No matter your age, a will is an essential document that lays out your wishes upon your passing. Having this document secured gives you and your family peace of mind for the future. For married couples, it’s also important that each spouse has their own will.
When creating a will, there is key information that needs to be included in the document.
These are your significant assets. Think of items like:
- homes you own;
- money in checking and savings accounts;
- stocks, bonds, and intellectual property; and,
- valuable objects such as cars, jewelry, artwork.
When listing these items, you can only include assets that solely belong to you. If you are married, you can only leave your share of the assets you own jointly.
One item you can’t currently leave in a will is digital property. While technology continues to evolve, many online organizations do not allow the transfer of digital property to family members — this includes username and password information.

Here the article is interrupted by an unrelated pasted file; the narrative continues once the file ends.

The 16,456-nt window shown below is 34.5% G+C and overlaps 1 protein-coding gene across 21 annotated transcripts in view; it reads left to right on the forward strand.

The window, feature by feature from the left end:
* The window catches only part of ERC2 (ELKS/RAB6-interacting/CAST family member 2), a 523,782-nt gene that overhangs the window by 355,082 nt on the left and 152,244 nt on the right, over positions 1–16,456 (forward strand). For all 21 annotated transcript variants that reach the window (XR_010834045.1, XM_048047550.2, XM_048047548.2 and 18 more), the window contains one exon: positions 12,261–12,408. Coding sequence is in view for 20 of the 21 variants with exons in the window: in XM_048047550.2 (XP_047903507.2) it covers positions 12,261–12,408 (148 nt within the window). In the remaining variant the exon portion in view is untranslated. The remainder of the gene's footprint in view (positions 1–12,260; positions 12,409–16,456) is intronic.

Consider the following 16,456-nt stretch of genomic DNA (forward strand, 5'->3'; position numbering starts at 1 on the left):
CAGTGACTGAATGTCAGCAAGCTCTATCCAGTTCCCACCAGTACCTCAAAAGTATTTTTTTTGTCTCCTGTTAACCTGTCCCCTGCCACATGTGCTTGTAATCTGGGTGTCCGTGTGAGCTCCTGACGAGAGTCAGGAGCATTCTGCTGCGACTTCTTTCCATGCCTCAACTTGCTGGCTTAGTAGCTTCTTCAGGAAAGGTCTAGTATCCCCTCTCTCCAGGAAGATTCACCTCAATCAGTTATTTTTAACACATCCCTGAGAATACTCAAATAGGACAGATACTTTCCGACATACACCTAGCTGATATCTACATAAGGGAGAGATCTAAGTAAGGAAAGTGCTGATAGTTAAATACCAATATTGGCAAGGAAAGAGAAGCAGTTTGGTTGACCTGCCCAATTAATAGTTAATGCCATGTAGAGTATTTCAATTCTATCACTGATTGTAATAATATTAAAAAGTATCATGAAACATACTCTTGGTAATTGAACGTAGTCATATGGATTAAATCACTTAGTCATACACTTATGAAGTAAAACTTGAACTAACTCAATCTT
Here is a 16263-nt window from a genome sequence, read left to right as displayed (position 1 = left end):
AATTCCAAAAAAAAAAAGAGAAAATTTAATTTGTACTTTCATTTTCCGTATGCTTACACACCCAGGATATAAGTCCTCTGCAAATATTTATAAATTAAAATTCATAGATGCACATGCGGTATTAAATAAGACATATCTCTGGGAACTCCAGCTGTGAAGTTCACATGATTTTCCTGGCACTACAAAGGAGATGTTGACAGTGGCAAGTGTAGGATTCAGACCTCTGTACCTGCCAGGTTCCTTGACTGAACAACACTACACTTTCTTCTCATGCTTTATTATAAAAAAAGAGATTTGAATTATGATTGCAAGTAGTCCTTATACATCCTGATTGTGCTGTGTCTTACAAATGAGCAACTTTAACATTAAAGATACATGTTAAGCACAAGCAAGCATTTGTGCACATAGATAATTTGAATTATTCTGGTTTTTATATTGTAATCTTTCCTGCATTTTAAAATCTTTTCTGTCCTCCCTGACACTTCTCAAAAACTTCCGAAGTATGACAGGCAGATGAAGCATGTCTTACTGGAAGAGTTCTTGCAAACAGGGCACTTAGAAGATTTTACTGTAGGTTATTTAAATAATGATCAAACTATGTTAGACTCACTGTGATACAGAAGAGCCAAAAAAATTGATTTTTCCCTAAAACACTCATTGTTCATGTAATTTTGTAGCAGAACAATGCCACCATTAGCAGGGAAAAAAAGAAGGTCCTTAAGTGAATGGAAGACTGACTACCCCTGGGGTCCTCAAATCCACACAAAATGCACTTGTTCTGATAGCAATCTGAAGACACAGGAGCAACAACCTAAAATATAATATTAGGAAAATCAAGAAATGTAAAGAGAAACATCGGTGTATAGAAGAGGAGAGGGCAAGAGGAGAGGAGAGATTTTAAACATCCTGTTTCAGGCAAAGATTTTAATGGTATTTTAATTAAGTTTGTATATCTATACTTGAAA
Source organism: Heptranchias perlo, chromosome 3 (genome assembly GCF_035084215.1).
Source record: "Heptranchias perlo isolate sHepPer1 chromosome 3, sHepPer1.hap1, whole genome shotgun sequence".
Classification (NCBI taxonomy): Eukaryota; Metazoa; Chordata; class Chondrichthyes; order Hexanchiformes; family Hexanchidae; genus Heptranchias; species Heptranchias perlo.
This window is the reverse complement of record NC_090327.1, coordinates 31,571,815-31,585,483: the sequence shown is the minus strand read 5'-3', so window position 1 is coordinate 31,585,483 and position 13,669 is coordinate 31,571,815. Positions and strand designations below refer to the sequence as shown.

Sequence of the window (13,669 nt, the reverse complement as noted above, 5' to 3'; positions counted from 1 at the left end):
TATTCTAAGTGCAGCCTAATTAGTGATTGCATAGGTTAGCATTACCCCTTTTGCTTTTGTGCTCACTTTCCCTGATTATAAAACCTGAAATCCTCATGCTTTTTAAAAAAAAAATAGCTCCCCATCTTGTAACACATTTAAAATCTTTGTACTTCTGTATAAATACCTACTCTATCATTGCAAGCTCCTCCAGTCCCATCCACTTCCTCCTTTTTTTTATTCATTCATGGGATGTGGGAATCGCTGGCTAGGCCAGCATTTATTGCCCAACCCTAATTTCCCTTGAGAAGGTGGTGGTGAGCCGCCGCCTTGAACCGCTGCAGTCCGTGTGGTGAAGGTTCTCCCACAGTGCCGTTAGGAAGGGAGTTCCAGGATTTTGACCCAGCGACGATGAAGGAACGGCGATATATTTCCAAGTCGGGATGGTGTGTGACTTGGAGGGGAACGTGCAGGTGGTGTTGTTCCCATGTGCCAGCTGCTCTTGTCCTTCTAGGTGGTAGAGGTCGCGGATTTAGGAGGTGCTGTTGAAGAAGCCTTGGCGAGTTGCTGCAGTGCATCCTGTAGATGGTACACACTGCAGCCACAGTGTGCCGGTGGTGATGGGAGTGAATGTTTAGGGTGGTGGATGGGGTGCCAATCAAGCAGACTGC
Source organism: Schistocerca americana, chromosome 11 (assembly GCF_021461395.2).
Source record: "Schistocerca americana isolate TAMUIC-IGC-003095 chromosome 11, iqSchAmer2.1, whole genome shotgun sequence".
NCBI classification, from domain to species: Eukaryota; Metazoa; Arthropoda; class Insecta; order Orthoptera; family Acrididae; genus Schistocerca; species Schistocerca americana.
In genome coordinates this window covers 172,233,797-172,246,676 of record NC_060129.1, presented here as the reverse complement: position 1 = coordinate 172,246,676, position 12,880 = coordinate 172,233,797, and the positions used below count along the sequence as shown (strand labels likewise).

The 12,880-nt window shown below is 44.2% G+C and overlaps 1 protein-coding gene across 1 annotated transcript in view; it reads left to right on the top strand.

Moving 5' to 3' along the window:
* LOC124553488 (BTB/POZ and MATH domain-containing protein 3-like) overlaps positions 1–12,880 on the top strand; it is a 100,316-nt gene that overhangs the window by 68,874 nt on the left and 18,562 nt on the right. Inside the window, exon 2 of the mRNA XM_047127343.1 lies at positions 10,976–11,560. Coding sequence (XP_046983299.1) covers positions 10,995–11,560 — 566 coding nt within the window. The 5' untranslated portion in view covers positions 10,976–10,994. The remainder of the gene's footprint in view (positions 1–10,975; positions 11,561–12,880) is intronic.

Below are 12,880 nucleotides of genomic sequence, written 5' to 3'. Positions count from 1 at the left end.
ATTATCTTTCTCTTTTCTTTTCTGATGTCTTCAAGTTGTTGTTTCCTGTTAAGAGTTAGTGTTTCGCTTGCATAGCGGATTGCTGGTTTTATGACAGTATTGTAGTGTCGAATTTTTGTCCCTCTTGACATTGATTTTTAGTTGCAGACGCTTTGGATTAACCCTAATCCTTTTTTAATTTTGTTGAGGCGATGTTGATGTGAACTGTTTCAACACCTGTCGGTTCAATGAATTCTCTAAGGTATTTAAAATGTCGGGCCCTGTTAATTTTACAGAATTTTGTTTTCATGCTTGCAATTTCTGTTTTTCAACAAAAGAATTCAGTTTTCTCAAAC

Deciding Who Will Inherit the Property
After listing your assets, you will then want to include who should inherit those items. Family and friends are top choices for many but others may also include charitable organizations as beneficiaries.
If you have minor children, it’s important to include who will be responsible for them should you nor the children’s other parent be able to do so. Having these conversations with the potential guardian needs to be done ahead of time should an unfortunate event happen.
This is the person who will carry out the wishes of your will. This is another conversation you’ll want to have with someone ahead of time — to make sure that this person is willing to take on the responsibility of overseeing your wishes.
You never want to make a will on your own. In many cases, items can not be fully transferred to another person without going through probate. Having a will carefully laid out can make this process go faster.
When you’re ready to make a will, contact our team at Jerimy Kirschner & Associates, PLLC. Our experience makes a difference, and we’re ready to help you. Call us today at (206) 203-8802 for a free estate planning consult.